“I’m probably going to get some more minutes,” he said. “Some more time on the penalty kill and I’m comfortable with that. I’ve always played on the PK. I did it a little bit less at the beginning of the season.”

Although playing on the penalty kill his entire career, Erixon’s offensive upside has him primed to be a dangerous player working the point on the power play.

“I’ve always been a power play guy,” the two-time medalist in the IIHF U20 World Junior Championships said. “It’s the most fun thing to do out there.”

With 19 NHL games to his name, Erixon is no stranger to the transition in game speed that takes place between the AHL and NHL.

“The players are more skilled,” he said. “Guys are better at taking the opportunities when they get them.”

Erixon will need to make a splash in his second opportunity to play with hockey’s top talent as he began seeing over 18 minutes of ice time with the Blue Jackets in Thursday night’s contest against the Blues, earning a minus-one rating and four penalty minutes in his first NHL game of the season.

Audy-Marchessault also debuted in that tough division battle against St. Louis, less than two years removed from his final season in the QMJHL.

Despite posting 239 points in 254 games with the QMJHL's Québec Remparts, at 5'9 Audy-Marchessault was deemed too small and went undrafted. After being picked up by Connecticut following his final junior season, he established himself as a quick-skating playmaker and scored 45 points in 43 games. With a chip on his shoulder and something to prove, Audy-Marchessault has been a top line player on two different AHL teams and now has received a chance to prove that he can play at the NHL level.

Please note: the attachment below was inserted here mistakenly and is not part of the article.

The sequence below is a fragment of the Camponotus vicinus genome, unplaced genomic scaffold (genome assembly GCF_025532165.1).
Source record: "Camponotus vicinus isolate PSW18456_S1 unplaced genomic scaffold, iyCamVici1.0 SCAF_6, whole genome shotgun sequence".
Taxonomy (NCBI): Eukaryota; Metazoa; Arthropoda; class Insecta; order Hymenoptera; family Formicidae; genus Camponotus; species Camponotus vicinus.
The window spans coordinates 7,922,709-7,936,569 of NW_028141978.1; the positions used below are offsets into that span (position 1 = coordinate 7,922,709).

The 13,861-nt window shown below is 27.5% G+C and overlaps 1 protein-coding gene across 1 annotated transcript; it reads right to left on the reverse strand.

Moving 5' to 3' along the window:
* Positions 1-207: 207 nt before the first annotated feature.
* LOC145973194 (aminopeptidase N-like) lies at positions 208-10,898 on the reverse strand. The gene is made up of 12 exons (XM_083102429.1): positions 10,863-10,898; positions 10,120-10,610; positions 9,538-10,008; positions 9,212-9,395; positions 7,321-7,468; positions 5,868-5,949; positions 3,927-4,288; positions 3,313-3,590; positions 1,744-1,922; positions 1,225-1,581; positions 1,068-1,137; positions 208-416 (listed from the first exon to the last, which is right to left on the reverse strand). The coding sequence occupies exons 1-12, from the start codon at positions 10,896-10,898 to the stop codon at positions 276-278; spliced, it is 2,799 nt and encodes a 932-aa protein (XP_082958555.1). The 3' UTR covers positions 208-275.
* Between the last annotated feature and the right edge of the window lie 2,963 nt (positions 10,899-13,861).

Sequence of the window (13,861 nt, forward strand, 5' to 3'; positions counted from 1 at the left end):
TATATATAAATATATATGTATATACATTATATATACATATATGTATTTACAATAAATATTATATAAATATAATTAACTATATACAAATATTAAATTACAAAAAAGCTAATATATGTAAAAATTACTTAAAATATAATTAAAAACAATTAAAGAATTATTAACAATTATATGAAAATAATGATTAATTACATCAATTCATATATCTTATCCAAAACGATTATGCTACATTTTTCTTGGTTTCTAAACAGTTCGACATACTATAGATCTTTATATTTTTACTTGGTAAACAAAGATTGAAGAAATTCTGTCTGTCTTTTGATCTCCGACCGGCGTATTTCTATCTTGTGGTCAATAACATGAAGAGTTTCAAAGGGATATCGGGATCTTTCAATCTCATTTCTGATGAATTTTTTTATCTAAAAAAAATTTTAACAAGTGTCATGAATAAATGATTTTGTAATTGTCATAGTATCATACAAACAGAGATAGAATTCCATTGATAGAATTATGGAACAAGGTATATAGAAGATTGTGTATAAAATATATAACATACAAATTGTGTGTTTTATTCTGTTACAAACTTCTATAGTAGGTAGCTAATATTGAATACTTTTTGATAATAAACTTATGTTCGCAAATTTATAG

“(Columbus) gave me a good chance to make it to the NHL, that’s what you want as a hockey player,” the 22-year-old said. “Hopefully I’ll get my chance this year.”

The Quebec product will get his chance with his former AHL power play linemates, Calvert and Atkinson, sidelined. Columbus will be looking for a playmaker to step into the team’s gritty offense. There is no reason why the winger cannot fill that role.

When Atkinson headed to the NHL, Audy-Marchessault became the Falcon's top scorer with 16 goals and 29 assists.

“I’m an important player on (Springfield),” he said. “I have to be able to raise my game every game and be one of the top players in the league.”

He quickly became one of the league’s top performers and will head to the NHL ranked third in the AHL with 45 points in 43 games. As a key playmaker in Springfield’s lineup, Audy-Marchessault became a player that team’s began to mark in the offensive zone.

“You know you’re going to be checked out,” Audy-Marchessault said. “You have to work harder and just find good areas that you can work on to improve your game.”

Although he has had success, the former QMJHL’s leading playoff scorer will be the first to admit that he needs to improve his consistency, which was apparent in his pedestrian 12-minute debut on Thursday against the Blues.

“I need to be there every game playing hard,” he said. “Be able to make plays every game with confidence defensively and offensively.”

Consistency will be the key for both Erixon and Audy-Marchessault to help the two-win Blue Jackets turn around its season in a very competitive Central Division.